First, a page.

Are we willing to follow Him, to give as He has given, and thus walk the path of light, and not that of the darkness of selfishness and condemnation?

Solomon explains God's solution. It is no superficial remedy. It goes deeper, and is higher, than we tend to think. It is His very presence, bringing us hope, expressing to us faith, wrapping us in love. Solomon addressed this in the very first chapter in Proverbs:

Turn you at my reproof: behold, I will pour out my spirit unto you, I will make known my words unto you (Proverbs 1:23).
 
So the instructions about binding, tying, and writing but express the New Covenant reality of His presence bringing His word into our very being, transforming our minds and hearts, and enabling a bastion against the flesh that remains, that we will war against until the change comes at Jesus' return. Think, then, of these verses in the personal way He designed for them:

Bind them continually upon thine heart, and tie them about thy neck (Proverbs 6:21).1

Bind them upon thy fingers, write them upon the table of thine heart (Proverbs 7:3).2

This reality of His presence is addressed by Paul and Zechariah:
 
Ye are not in the flesh, but in the Spirit, if so be that the Spirit of God dwell in you. Now if any man have not the Spirit of Christ, he is none of his (Romans 8: 9).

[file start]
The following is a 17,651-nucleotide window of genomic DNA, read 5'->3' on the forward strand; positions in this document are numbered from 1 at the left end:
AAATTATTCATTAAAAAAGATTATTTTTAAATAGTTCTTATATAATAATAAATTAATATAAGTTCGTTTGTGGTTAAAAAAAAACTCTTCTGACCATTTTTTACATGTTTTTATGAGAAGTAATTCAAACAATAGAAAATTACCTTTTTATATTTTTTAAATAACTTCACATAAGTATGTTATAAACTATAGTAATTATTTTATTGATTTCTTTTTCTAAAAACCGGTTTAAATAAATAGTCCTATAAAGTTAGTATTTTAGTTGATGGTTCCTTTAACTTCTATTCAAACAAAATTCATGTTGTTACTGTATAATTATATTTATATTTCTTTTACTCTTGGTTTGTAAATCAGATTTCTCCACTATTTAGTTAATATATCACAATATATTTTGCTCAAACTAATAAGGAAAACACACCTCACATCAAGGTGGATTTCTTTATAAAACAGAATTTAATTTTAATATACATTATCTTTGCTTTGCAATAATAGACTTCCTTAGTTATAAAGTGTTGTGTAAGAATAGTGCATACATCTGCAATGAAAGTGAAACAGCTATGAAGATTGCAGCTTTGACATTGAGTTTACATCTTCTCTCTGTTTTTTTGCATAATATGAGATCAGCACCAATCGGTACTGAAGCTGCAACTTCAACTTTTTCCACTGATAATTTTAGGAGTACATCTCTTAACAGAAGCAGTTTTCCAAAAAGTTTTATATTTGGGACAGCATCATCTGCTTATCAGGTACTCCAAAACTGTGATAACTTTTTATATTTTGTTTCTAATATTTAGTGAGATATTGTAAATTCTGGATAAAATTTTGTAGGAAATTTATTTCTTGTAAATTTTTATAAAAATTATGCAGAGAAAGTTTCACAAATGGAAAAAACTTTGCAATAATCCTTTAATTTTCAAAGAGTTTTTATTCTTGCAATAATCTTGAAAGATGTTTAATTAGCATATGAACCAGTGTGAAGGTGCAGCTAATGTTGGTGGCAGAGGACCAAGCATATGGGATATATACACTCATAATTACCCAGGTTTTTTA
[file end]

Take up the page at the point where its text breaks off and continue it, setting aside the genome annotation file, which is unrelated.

Sing and rejoice, O daughter of Zion: for, lo, I come, and I will dwell in the midst of thee, saith the LORD (Zechariah 2:10).
 
Only thus can we be kept from living the lie, allured by “the evil woman,” “a strange woman” (Proverbs 6:24)--the deceived, independent Eve in all of us, whose “house is the way to hell, going down to the chambers of death” (Proverbs 7:27).
-Fred Bischoff
 
1.  The word "continually" is the Hebrew tamiyd, used first of the daily activities in the sanctuary's courtyard and Holy Place. (Exodus 25:30; 27:20; 28:29, 30, 38; 29:38, 42; 30:8)
2.  The word "table" is the Hebrew luach, first used in this verse: "And the LORD said unto Moses, Come up to me into the mount, and be there: and I will give thee tables of stone, and a law, and commandments which I have written; that thou mayest teach them." (Exodus 24:12)